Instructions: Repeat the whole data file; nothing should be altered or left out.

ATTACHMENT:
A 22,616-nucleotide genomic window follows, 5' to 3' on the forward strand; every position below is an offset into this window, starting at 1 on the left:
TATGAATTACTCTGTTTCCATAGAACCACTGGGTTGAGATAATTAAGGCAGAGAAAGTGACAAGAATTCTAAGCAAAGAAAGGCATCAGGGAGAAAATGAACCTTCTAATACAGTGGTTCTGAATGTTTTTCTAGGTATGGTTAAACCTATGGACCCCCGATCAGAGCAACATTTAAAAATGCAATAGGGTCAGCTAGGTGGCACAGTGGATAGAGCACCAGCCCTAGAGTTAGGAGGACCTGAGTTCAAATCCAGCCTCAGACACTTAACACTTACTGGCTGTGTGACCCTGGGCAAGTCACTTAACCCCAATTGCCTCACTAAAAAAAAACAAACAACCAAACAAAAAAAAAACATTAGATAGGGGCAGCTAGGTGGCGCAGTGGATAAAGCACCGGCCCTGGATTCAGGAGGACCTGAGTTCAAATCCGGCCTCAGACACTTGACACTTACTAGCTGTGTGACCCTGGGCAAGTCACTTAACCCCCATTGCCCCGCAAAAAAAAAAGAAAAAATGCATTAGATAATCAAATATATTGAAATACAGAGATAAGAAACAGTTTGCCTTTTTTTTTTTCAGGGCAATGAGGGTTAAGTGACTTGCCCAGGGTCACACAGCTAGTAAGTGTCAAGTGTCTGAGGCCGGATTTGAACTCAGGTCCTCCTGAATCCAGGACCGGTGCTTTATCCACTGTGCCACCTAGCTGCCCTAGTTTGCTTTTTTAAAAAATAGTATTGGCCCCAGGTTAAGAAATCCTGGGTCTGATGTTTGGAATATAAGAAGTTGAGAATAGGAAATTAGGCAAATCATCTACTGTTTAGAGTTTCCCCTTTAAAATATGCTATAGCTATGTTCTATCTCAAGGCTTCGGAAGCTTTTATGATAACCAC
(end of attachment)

A 22,616-nucleotide genomic window follows, 5' to 3' on the forward strand; every position below is an offset into this window, starting at 1 on the left:
TATGAATTACTCTGTTTCCATAGAACCACTGGGTTGAGATAATTAAGGCAGAGAAAGTGACAAGAATTCTAAGCAAAGAAAGGCATCAGGGAGAAAATGAACCTTCTAATACAGTGGTTCTGAATGTTTTTCTAGGTATGGTTAAACCTATGGACCCCCGATCAGAGCAACATTTAAAAATGCAATAGGGTCAGCTAGGTGGCACAGTGGATAGAGCACCAGCCCTAGAGTTAGGAGGACCTGAGTTCAAATCCAGCCTCAGACACTTAACACTTACTGGCTGTGTGACCCTGGGCAAGTCACTTAACCCCAATTGCCTCACTAAAAAAAAACAAACAACCAAACAAAAAAAAAACATTAGATAGGGGCAGCTAGGTGGCGCAGTGGATAAAGCACCGGCCCTGGATTCAGGAGGACCTGAGTTCAAATCCGGCCTCAGACACTTGACACTTACTAGCTGTGTGACCCTGGGCAAGTCACTTAACCCCCATTGCCCCGCAAAAAAAAAAGAAAAAATGCATTAGATAATCAAATATATTGAAATACAGAGATAAGAAACAGTTTGCCTTTTTTTTTTTCAGGGCAATGAGGGTTAAGTGACTTGCCCAGGGTCACACAGCTAGTAAGTGTCAAGTGTCTGAGGCCGGATTTGAACTCAGGTCCTCCTGAATCCAGGACCGGTGCTTTATCCACTGTGCCACCTAGCTGCCCTAGTTTGCTTTTTTAAAAAATAGTATTGGCCCCAGGTTAAGAAATCCTGGGTCTGATGTTTGGAATATAAGAAGTTGAGAATAGGAAATTAGGCAAATCATCTACTGTTTAGAGTTTCCCCTTTAAAATATGCTATAGCTATGTTCTATCTCAAGGCTTCGGAAGCTTTTATGATAACCAC